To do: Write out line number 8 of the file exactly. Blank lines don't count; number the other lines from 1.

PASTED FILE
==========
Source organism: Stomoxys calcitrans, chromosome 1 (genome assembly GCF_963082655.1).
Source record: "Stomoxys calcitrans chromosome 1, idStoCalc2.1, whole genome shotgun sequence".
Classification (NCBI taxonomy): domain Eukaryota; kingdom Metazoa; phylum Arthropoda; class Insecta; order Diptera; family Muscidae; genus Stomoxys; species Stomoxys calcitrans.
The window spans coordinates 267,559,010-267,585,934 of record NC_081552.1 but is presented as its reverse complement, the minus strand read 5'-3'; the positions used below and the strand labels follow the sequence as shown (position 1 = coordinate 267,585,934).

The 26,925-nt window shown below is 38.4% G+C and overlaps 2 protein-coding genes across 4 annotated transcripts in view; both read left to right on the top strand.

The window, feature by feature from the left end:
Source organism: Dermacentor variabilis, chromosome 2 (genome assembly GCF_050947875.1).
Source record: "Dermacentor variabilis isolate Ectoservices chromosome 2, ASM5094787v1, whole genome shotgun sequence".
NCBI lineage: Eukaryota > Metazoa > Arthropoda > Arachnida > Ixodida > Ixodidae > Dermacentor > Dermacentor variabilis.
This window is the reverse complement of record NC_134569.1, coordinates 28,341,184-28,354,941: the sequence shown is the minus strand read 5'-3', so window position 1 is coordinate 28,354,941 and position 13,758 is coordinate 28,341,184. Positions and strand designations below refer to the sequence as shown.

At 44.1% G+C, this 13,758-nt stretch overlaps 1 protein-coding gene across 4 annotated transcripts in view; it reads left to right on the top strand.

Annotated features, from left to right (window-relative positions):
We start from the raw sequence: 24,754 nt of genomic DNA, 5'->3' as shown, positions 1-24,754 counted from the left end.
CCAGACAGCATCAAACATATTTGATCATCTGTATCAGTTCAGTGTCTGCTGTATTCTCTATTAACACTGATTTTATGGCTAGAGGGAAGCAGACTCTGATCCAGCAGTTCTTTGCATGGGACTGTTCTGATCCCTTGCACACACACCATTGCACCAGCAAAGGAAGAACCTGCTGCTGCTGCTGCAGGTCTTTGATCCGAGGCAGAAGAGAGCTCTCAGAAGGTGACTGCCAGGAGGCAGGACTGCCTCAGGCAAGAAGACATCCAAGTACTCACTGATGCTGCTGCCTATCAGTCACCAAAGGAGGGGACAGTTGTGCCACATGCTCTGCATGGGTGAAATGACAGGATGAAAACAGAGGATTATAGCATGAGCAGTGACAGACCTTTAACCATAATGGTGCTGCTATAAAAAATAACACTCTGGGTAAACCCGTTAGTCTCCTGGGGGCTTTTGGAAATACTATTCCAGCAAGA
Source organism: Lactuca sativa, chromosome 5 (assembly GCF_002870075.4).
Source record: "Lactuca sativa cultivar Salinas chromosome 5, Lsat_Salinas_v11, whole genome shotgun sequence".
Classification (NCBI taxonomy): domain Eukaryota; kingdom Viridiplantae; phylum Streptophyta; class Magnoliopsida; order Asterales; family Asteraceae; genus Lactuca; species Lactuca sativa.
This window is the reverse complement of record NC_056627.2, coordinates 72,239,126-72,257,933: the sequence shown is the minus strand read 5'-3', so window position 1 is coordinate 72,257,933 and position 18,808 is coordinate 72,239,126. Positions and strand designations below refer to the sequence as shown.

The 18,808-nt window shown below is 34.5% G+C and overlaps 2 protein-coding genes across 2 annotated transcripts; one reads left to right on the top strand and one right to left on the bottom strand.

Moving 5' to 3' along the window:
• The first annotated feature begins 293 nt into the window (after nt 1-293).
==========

Source record: "Dermacentor variabilis isolate Ectoservices chromosome 2, ASM5094787v1, whole genome shotgun sequence".